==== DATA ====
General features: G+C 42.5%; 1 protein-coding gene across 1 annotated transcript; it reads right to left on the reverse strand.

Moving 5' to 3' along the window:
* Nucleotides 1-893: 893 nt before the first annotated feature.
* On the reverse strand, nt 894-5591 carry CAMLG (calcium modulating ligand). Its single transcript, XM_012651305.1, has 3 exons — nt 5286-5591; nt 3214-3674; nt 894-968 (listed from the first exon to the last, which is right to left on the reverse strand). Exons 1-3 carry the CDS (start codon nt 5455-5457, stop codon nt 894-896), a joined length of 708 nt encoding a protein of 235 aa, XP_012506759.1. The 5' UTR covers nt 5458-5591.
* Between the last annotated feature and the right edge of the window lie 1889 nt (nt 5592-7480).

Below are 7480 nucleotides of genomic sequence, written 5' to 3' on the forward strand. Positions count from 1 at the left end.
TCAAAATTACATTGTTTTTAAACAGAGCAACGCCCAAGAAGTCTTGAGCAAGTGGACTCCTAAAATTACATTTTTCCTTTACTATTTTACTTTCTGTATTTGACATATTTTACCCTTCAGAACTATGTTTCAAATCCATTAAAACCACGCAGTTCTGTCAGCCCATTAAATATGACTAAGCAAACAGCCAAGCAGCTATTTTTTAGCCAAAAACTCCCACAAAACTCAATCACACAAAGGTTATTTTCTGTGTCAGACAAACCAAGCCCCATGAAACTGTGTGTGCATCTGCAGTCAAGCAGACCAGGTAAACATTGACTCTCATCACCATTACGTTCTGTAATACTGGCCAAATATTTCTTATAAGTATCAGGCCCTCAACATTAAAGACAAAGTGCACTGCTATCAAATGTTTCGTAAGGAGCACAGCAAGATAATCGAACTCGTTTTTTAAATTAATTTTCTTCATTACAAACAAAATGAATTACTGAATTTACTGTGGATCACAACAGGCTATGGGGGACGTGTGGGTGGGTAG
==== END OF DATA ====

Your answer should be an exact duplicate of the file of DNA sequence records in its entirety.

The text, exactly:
General features: G+C 42.5%; 1 protein-coding gene across 1 annotated transcript; it reads right to left on the reverse strand.

Moving 5' to 3' along the window:
* Nucleotides 1-893: 893 nt before the first annotated feature.
* On the reverse strand, nt 894-5591 carry CAMLG (calcium modulating ligand). Its single transcript, XM_012651305.1, has 3 exons — nt 5286-5591; nt 3214-3674; nt 894-968 (listed from the first exon to the last, which is right to left on the reverse strand). Exons 1-3 carry the CDS (start codon nt 5455-5457, stop codon nt 894-896), a joined length of 708 nt encoding a protein of 235 aa, XP_012506759.1. The 5' UTR covers nt 5458-5591.
* Between the last annotated feature and the right edge of the window lie 1889 nt (nt 5592-7480).

Below are 7480 nucleotides of genomic sequence, written 5' to 3' on the forward strand. Positions count from 1 at the left end.
TCAAAATTACATTGTTTTTAAACAGAGCAACGCCCAAGAAGTCTTGAGCAAGTGGACTCCTAAAATTACATTTTTCCTTTACTATTTTACTTTCTGTATTTGACATATTTTACCCTTCAGAACTATGTTTCAAATCCATTAAAACCACGCAGTTCTGTCAGCCCATTAAATATGACTAAGCAAACAGCCAAGCAGCTATTTTTTAGCCAAAAACTCCCACAAAACTCAATCACACAAAGGTTATTTTCTGTGTCAGACAAACCAAGCCCCATGAAACTGTGTGTGCATCTGCAGTCAAGCAGACCAGGTAAACATTGACTCTCATCACCATTACGTTCTGTAATACTGGCCAAATATTTCTTATAAGTATCAGGCCCTCAACATTAAAGACAAAGTGCACTGCTATCAAATGTTTCGTAAGGAGCACAGCAAGATAATCGAACTCGTTTTTTAAATTAATTTTCTTCATTACAAACAAAATGAATTACTGAATTTACTGTGGATCACAACAGGCTATGGGGGACGTGTGGGTGGGTAG